The Church of the Nazarene and the Oregon Pacific District recommend and encourage all churches to develop and maintain a policy for the provision of a safe and secure atmosphere for children and youth. To assist with this endeavor, we wish to provide resources or links to resources to help our local churches in the development and implementation of protection policies. The NazareneSafe website also has several documents and videos available to assist you.
The Zero Tolerance Policy
The Church of the Nazarene has adopted a zero tolerance policy for sexual misconduct and inappropriate behavior with minors. All workers, leaders, and pastoral staff are to be above reproach in their conduct and to act in the best interest of others. This requires not only that they themselves refrain from engaging in any abusive or suspicious behavior involving minors; they will also be required to report without delay to the proper authorities anyone seen engaging in such behavior.
– The Board of General Superintendents
All citizens have a responsibility to prevent child abuse and protect children. An individual can help children in a variety of ways, from simply being a
friend to protecting them from abuse. Communities can help provide the resources children and families need, such as safe daycare or treatment
services for child abuse victims. Mandatory reporters of child abuse, along with the Department of Human Services (DHS) and law enforcement
We hope this booklet will help you understand child abuse, what to report, and when and how to report it, as well as give you an idea of what happens after you make a report of child abuse.
**To make a report in Oregon you can call 1-855-503-SAFE (7233). This toll-free number allows you to report abuse or neglect of any child or adult to the Oregon Department of Human Services.
What is a ‘Safety System’ and how is one created?
The seven-part video tutorial linked below answers the questions: what is a safety system and how is one created? The video tutorial is designed to help Nazarene Churches better understand the five key components of a system designed to keep children safe from sexual abuse. Viewers will learn the WHY, WHAT and the HOW of an effective Safety System:
- WHY a safety system is necessary
- WHAT a safety system includes
- HOW to implement an effective Safety System
Safety System Overview
For a step-by-step guide to creating a safety system in your church, see MinistrySafe’s website.
Policies & Procedures
Working with children is a privilege, not a right. Oftentimes, ministries adopt practices that are comfortable or convenient without considering the potential ramifications, thereby placing children at risk. Typically, change is difficult without an understanding of why change is necessary.
While many ministries implement policies as a stand-alone solution, written policies alone do not adequately address this risk. Written policies are rarely effective when:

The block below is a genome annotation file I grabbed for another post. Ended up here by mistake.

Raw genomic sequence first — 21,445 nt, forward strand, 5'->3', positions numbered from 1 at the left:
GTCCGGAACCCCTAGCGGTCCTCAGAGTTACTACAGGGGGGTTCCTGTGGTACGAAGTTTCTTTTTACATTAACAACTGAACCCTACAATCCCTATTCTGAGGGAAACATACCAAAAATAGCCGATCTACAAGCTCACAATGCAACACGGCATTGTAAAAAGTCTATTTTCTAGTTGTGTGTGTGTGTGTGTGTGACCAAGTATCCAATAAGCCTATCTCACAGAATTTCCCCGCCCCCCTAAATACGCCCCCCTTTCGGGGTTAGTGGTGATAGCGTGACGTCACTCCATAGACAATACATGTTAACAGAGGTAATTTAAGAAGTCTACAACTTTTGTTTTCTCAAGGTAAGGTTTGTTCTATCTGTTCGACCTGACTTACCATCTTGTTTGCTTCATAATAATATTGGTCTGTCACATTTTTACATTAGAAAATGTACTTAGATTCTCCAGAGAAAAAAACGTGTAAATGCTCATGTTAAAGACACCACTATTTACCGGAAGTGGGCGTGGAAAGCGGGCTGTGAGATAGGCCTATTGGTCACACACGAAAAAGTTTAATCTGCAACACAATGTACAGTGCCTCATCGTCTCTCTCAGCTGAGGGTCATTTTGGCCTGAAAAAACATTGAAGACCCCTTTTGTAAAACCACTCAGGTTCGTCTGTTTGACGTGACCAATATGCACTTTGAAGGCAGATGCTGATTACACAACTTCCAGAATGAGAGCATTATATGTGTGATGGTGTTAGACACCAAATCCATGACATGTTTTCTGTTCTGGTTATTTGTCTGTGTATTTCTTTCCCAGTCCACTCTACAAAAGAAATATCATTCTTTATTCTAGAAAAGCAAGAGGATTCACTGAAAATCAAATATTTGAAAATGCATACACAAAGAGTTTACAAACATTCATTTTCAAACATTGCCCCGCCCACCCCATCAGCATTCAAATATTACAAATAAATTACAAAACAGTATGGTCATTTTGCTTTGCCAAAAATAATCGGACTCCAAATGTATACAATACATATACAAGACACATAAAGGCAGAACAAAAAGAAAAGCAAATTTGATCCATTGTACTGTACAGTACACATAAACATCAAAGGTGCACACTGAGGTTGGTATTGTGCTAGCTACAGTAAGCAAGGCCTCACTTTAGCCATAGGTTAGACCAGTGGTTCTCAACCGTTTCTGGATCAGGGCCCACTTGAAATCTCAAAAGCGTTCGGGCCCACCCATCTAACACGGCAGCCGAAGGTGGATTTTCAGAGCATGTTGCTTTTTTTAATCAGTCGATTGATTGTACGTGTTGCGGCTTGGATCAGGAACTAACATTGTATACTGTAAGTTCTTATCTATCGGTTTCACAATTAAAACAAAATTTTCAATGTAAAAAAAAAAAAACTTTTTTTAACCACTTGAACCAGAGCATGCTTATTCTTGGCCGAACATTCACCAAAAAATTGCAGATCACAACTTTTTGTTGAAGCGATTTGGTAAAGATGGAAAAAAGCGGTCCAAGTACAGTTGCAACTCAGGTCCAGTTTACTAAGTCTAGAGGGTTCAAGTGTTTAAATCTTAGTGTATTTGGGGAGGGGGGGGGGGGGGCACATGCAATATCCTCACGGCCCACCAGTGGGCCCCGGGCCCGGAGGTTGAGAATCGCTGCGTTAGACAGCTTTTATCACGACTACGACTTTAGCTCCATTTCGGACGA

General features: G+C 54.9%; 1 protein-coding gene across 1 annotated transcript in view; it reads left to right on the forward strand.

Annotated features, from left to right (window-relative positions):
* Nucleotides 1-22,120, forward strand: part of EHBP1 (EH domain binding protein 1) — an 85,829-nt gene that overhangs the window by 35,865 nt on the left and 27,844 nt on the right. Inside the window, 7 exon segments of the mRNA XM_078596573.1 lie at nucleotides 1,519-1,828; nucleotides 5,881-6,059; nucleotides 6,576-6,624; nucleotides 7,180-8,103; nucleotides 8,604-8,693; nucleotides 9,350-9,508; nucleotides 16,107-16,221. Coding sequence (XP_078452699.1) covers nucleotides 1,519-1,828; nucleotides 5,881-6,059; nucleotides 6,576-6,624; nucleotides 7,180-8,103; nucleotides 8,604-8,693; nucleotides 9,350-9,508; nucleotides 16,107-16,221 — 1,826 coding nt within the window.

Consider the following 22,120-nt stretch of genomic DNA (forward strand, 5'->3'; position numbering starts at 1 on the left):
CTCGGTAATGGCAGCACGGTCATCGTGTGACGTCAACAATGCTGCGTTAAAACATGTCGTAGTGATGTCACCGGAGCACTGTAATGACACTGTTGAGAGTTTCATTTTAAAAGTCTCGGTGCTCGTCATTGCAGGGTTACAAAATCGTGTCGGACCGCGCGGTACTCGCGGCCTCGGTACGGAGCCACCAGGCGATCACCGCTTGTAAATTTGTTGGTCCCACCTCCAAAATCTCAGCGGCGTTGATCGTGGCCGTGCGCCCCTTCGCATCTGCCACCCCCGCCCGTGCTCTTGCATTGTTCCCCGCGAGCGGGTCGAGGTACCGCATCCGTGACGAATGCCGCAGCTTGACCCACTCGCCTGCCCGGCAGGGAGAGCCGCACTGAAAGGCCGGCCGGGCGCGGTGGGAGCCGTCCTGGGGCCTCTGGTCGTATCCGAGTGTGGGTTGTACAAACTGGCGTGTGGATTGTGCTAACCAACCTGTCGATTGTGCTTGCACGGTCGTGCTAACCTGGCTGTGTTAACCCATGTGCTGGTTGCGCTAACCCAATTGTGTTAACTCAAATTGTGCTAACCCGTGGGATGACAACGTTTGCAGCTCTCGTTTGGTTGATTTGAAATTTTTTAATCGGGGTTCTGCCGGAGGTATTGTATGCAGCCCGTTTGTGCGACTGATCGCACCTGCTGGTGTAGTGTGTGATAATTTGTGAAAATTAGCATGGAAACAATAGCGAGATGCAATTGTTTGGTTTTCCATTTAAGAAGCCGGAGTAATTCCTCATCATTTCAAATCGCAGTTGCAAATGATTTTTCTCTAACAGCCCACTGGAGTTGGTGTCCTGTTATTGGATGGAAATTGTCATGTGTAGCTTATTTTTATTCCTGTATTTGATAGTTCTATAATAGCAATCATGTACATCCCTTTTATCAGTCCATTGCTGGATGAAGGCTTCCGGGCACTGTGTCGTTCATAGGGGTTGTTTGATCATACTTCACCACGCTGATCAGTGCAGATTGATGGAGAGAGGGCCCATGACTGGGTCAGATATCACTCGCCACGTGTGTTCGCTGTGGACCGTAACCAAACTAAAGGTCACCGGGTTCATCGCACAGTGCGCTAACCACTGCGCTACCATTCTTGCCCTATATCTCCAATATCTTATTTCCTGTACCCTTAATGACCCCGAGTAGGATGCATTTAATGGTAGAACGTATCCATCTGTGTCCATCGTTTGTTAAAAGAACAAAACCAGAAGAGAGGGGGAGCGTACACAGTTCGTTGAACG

- No one knows the policies exist (with the possible exception of the creator).
- The policies do not fit the organization’s needs, and are ignored.
- Policies are too extensive or restrictive, and therefore disregarded.
Policies and Procedures should reflect other Safety System elements. Without the why provided by Sexual Abuse Awareness Training and accountability through Monitoring and Oversight, even the best policies are likely to fail. Effective Policies and Procedures reflect training; without training, policies are just paper.
Policies are what you do, not what you say you do
Without effective implementation, a written policy is worse than useless—it can be harmful. From a legal standpoint, a written policy creates an internal standard that must be followed. When it isn’t followed, a written policy can create more problems than no policy at all. The answer isn’t ‘adopt no written policies’, rather, to adopt written policies that fit and reflect staff training.
Policies fit the ministry precisely
Where written policy is concerned, one size does not really fit all. Policy picked up from the internet, borrowed from a contemporary or cobbled together is likely to fail. When the policy does not apply to a specific job description or responsibility, staff members and volunteers are unlikely to comply.
Policies and Procedures must fit the ministry, and sample policies available through Nazarene Safe™ include:
- Responding to Abuse
- Reporting & Responding
- Children’s Ministry Policies
- Youth Sports & Athletics Policies
- Camp Policies
- More available upon request
Policies and Procedures, implemented by staff members and volunteers who understand the why, are an essential element of creating a safe environment for children.
Training—the Foundation of a Safety System
Sexual Abuse Awareness Training is the foundation for an effective Safety System. This training provides information regarding the ever-increasing problem of sexual abuse in ministry, the basic characteristics of a sexual abuser, the grooming process by which an abuser picks and prepares a child for abuse, and key risk indicators of child sexual abuse.
Topics in this training include:
- Definition of sexual abuse
- Common errors and misconceptions related to sexual abuse and sexual abusers
- Abuser characteristics
- Grooming process (grooming children AND gatekeepers)
- Common grooming behaviors
- Impact on children—long and short term
- Reporting responsibilities—to authorities & supervisor
- What to do if a child reports abuse
The Nazarene Church has partnered with MinistrySafe to create Nazarene Safe™. Online Sexual Abuse Awareness Training is available to members and is the foundation of an effective Safety System.
To begin your membership to MinistrySafe and access everything you need to implement Nazarene Safe™ at your church, click here.